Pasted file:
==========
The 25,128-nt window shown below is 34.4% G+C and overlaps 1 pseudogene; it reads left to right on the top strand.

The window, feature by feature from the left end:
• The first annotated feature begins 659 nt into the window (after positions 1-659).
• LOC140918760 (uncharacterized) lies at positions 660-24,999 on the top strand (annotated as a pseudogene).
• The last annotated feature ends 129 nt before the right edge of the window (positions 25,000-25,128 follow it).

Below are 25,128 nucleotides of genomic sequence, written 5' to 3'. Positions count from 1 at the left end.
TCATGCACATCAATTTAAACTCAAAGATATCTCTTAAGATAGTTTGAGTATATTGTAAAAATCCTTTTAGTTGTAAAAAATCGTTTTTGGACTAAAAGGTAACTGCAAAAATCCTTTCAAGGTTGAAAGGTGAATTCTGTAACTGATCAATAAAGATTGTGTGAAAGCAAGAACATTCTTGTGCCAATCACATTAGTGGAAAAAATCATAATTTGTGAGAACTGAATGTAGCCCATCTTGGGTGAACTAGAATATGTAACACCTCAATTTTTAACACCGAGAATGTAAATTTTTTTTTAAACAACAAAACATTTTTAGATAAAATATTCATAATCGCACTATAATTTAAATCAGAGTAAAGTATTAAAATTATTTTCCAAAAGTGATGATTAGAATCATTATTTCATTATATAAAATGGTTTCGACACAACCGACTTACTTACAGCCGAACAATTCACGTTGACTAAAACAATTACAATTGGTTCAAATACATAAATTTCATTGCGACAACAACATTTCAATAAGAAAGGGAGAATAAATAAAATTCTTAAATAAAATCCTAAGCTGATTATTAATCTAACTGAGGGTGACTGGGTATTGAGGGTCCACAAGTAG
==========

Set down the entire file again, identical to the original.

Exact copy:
The 25,128-nt window shown below is 34.4% G+C and overlaps 1 pseudogene; it reads left to right on the top strand.

The window, feature by feature from the left end:
• The first annotated feature begins 659 nt into the window (after positions 1-659).
• LOC140918760 (uncharacterized) lies at positions 660-24,999 on the top strand (annotated as a pseudogene).
• The last annotated feature ends 129 nt before the right edge of the window (positions 25,000-25,128 follow it).

Below are 25,128 nucleotides of genomic sequence, written 5' to 3'. Positions count from 1 at the left end.
TCATGCACATCAATTTAAACTCAAAGATATCTCTTAAGATAGTTTGAGTATATTGTAAAAATCCTTTTAGTTGTAAAAAATCGTTTTTGGACTAAAAGGTAACTGCAAAAATCCTTTCAAGGTTGAAAGGTGAATTCTGTAACTGATCAATAAAGATTGTGTGAAAGCAAGAACATTCTTGTGCCAATCACATTAGTGGAAAAAATCATAATTTGTGAGAACTGAATGTAGCCCATCTTGGGTGAACTAGAATATGTAACACCTCAATTTTTAACACCGAGAATGTAAATTTTTTTTTAAACAACAAAACATTTTTAGATAAAATATTCATAATCGCACTATAATTTAAATCAGAGTAAAGTATTAAAATTATTTTCCAAAAGTGATGATTAGAATCATTATTTCATTATATAAAATGGTTTCGACACAACCGACTTACTTACAGCCGAACAATTCACGTTGACTAAAACAATTACAATTGGTTCAAATACATAAATTTCATTGCGACAACAACATTTCAATAAGAAAGGGAGAATAAATAAAATTCTTAAATAAAATCCTAAGCTGATTATTAATCTAACTGAGGGTGACTGGGTATTGAGGGTCCACAAGTAG